Majority of LA rental units remain unprotected from secondhand smoke despite HUD ruling

[ Posted on December 1st, 2016 by Center Communications | No Comments » ]

smokefreelogoRenters living in approximately 780,000 privately owned rental units remain unprotected from secondhand smoke in the city of Los Angeles, despite the U.S. Housing and Urban Development (HUD) announcement that public housing developments in the U.S. will be required to provide a smoke-free environment for their residents.

“This is terrific news,” said Peggy Toy, director of UCLA-Smokefree Air For Everyone (UCLA-SAFE). “But in the city of Los Angeles, public housing is only a small share of the housing stock. We need to make sure all residents in the rest of the city’s multi-unit rentals also have protection from secondhand smoke.”

More than 3,100 public housing agencies (PHAs) across the nation can now put in place required smoke-free policies over the next 18 months.

The federal ruling prohibits lit tobacco products (cigarettes, cigars or pipes) in all living units, indoor common areas, administrative offices and all outdoor areas within 25 feet of housing and administrative office buildings.

There are only 6,500 public housing units in the city, according to the Housing Authority of the City of Los Angeles. In comparison, there are 780,000 privately owned rental units in the city, of which approximately 624,000 of them (80 percent) are under rent-control, according to The Los Angeles Housing Department.  None of these privately-owned units will benefit from the new HUD protections.

UCLA-SAFE launched a smoke-free housing initiative in Los Angeles in April 2016 that encourages owners of market-rate multi-unit apartments in densely populated areas of the city to voluntarily put in place smoke-free policies to reduce residents’ exposure to secondhand smoke.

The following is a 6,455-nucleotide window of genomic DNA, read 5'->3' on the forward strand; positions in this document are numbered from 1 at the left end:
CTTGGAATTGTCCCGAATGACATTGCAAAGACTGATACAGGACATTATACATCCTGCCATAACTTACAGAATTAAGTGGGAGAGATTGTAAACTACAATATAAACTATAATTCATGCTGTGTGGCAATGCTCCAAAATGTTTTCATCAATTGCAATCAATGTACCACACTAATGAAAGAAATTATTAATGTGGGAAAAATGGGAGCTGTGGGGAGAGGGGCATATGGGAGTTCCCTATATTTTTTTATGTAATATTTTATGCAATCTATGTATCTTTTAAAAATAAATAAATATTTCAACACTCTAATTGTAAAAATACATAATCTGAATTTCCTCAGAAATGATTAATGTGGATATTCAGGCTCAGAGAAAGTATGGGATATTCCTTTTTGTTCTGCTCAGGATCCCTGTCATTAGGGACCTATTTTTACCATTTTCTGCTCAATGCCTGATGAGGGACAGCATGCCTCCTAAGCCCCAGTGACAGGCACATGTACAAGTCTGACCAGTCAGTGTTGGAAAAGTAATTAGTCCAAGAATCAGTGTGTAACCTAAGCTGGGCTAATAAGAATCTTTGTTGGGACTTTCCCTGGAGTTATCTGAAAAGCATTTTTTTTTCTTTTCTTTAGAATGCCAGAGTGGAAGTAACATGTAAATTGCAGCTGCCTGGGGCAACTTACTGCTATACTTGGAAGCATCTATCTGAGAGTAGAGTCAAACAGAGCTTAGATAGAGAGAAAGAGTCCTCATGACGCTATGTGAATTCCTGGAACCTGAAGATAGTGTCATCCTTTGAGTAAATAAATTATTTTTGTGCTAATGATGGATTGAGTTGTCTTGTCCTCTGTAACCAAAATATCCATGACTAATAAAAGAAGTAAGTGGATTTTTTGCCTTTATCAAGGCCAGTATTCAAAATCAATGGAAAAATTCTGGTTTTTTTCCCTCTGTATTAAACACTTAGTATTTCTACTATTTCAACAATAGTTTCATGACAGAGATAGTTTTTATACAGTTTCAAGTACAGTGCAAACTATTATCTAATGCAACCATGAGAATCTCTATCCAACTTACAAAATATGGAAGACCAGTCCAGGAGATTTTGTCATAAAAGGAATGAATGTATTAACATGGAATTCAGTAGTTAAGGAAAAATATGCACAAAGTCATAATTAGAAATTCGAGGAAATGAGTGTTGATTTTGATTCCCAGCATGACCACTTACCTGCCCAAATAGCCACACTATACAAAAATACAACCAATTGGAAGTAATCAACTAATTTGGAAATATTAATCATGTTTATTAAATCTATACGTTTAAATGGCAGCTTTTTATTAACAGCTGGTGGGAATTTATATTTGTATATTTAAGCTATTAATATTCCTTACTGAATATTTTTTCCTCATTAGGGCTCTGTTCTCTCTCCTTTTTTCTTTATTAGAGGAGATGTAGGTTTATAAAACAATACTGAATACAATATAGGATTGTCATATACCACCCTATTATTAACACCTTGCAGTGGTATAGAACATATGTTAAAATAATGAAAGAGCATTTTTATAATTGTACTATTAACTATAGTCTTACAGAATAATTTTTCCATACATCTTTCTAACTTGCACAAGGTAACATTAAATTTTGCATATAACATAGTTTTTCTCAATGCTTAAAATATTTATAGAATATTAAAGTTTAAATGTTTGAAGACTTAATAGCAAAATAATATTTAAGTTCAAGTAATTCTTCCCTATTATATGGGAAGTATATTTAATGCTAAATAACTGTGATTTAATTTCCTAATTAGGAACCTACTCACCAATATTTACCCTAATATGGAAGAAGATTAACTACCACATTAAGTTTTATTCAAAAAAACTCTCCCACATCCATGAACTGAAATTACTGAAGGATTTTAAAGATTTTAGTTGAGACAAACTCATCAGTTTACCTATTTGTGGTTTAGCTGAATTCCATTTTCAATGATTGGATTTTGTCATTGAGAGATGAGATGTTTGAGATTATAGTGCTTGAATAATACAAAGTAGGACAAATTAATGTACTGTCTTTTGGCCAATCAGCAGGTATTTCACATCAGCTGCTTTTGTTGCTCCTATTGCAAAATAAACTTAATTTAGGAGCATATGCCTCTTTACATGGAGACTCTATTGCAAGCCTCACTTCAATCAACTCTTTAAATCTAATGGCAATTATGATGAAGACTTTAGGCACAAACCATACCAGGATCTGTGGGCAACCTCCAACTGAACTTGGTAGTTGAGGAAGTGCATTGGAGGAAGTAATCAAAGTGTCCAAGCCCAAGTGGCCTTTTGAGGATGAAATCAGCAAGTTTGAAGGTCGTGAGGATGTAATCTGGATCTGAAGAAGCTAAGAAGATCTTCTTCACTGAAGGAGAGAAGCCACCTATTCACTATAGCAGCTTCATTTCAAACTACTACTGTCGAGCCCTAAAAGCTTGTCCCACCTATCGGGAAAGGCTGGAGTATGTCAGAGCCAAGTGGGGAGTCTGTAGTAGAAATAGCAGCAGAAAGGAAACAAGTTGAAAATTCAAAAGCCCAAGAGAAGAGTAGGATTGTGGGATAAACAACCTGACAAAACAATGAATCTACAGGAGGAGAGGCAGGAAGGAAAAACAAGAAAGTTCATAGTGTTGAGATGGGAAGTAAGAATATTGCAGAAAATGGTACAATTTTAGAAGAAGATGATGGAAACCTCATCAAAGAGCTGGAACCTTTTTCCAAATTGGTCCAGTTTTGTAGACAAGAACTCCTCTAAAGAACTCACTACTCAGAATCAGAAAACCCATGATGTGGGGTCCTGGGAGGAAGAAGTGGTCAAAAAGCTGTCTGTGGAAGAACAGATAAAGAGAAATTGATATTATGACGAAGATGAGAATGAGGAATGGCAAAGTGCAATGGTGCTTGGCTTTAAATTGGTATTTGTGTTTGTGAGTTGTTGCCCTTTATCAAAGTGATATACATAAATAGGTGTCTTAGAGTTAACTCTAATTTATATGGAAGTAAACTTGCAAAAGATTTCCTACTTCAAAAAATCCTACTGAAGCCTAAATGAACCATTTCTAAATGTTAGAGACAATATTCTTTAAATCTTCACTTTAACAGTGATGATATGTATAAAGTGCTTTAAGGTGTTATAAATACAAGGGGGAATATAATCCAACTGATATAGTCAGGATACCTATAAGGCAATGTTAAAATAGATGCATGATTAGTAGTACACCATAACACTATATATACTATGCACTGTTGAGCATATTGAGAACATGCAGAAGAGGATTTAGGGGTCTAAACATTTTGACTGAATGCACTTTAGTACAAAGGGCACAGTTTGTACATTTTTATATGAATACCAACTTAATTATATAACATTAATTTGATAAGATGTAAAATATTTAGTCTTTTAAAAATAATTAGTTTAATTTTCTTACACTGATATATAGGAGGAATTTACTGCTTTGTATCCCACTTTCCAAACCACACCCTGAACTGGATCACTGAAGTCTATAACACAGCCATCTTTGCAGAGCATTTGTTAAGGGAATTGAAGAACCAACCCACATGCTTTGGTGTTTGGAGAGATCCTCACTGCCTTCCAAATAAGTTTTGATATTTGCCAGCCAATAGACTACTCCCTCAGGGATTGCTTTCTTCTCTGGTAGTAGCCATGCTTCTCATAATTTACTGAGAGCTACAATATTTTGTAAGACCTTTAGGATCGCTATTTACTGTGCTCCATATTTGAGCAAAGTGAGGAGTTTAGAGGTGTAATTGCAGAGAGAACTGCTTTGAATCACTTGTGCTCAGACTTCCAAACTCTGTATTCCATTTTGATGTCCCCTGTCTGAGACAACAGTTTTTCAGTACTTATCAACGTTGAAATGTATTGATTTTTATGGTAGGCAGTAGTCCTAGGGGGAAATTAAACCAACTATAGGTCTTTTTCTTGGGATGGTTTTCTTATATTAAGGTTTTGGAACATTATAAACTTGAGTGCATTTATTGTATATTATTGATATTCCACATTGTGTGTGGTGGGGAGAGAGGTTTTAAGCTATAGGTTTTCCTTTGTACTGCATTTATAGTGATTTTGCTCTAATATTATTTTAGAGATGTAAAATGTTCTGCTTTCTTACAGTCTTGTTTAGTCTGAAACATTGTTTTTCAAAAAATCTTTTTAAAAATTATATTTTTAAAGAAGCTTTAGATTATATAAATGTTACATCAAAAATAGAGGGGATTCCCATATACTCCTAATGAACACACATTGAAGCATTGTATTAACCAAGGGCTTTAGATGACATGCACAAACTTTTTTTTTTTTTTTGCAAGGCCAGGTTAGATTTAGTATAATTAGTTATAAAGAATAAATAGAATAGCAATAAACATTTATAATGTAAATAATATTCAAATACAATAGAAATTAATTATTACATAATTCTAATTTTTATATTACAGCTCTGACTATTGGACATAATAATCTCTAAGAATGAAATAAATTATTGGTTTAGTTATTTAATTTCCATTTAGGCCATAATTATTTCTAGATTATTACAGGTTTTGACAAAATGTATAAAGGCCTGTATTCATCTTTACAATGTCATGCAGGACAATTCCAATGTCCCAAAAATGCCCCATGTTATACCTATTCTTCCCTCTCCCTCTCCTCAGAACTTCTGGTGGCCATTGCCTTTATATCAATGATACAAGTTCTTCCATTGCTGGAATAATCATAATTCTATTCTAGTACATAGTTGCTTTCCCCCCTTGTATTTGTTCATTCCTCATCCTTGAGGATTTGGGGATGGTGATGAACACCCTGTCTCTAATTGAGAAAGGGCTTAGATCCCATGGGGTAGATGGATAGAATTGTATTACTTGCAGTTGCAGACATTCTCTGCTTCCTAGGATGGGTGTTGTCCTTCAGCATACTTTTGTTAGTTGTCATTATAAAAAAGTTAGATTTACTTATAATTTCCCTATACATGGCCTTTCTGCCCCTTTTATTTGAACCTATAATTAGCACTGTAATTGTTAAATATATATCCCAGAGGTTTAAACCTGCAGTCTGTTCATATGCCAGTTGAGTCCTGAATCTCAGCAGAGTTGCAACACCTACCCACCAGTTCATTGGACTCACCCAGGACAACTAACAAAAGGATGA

UCLA-SAFE, supported by a $3 million grant from the U.S. Centers for Disease Control, focuses its efforts on densely populated neighborhoods in the city of Los Angeles where a high proportion of Latinos and African-Americans live. The two groups have among the highest rates of chronic disease, including diabetes, heart disease and cancer.

In conjunction with the campaign kickoff, UCLA Center for Health Policy Research released a study that showed a majority of tenants favored smoke-free apartments, but 80 percent of units did not have smoke-free policies.

The CDC estimates cigarette smoking kills 480,000 Americans each year, making it the leading preventable cause of death in the United States, according to the HUD press release. In addition, smoking is the leading cause of fire-related deaths in multifamily buildings.

After the election, Center researchers provide expert commentary to media on the possible future of the ACA

[ Posted on November 20th, 2016 by Center Communications | No Comments » ]

lat_20161119_kominski_opedImmediately after the November 8 election results, dozens of reporters began contacting Center experts with questions about what America could expect if President-elect Trump makes good on his vow to “repeal and replace” the Affordable Care Act: Should people re-enroll in health exchanges for 2017? Could California keep its own health exchange even if the federal exchange was repealed? What could the “replacement” plan involve?

Director Gerald Kominski, Associate Director Steven P. Wallace, Director of Research Nadereh Pourat, and Faculty Associate Shana Alex Charles were cited in dozens of “future of the ACA” stories in the Sacramento Bee, Los Angeles Times, New Scientist, KCRW, CNBC, California Matters, and many more.

A sampling of stories: (more…)

Goal in So. LA: Get older adults to use preventive services

[ Posted on October 5th, 2016 by Center Communications | No Comments » ]